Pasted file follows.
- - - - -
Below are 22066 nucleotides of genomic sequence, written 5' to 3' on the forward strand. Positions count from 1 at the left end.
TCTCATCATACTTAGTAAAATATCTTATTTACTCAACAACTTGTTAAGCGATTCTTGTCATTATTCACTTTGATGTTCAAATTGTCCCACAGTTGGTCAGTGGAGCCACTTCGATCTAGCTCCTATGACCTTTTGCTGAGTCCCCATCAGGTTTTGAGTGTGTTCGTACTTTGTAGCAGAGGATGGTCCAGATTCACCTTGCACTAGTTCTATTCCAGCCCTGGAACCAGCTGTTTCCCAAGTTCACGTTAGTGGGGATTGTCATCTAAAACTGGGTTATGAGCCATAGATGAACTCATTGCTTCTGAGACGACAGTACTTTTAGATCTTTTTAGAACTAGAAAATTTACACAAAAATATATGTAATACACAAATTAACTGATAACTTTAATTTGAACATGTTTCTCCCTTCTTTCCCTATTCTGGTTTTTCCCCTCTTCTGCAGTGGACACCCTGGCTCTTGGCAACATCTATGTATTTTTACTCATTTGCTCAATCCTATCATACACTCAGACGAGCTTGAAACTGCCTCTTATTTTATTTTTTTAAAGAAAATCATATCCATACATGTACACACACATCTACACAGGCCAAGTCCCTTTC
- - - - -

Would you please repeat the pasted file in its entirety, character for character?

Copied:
Below are 22066 nucleotides of genomic sequence, written 5' to 3' on the forward strand. Positions count from 1 at the left end.
TCTCATCATACTTAGTAAAATATCTTATTTACTCAACAACTTGTTAAGCGATTCTTGTCATTATTCACTTTGATGTTCAAATTGTCCCACAGTTGGTCAGTGGAGCCACTTCGATCTAGCTCCTATGACCTTTTGCTGAGTCCCCATCAGGTTTTGAGTGTGTTCGTACTTTGTAGCAGAGGATGGTCCAGATTCACCTTGCACTAGTTCTATTCCAGCCCTGGAACCAGCTGTTTCCCAAGTTCACGTTAGTGGGGATTGTCATCTAAAACTGGGTTATGAGCCATAGATGAACTCATTGCTTCTGAGACGACAGTACTTTTAGATCTTTTTAGAACTAGAAAATTTACACAAAAATATATGTAATACACAAATTAACTGATAACTTTAATTTGAACATGTTTCTCCCTTCTTTCCCTATTCTGGTTTTTCCCCTCTTCTGCAGTGGACACCCTGGCTCTTGGCAACATCTATGTATTTTTACTCATTTGCTCAATCCTATCATACACTCAGACGAGCTTGAAACTGCCTCTTATTTTATTTTTTTAAAGAAAATCATATCCATACATGTACACACACATCTACACAGGCCAAGTCCCTTTC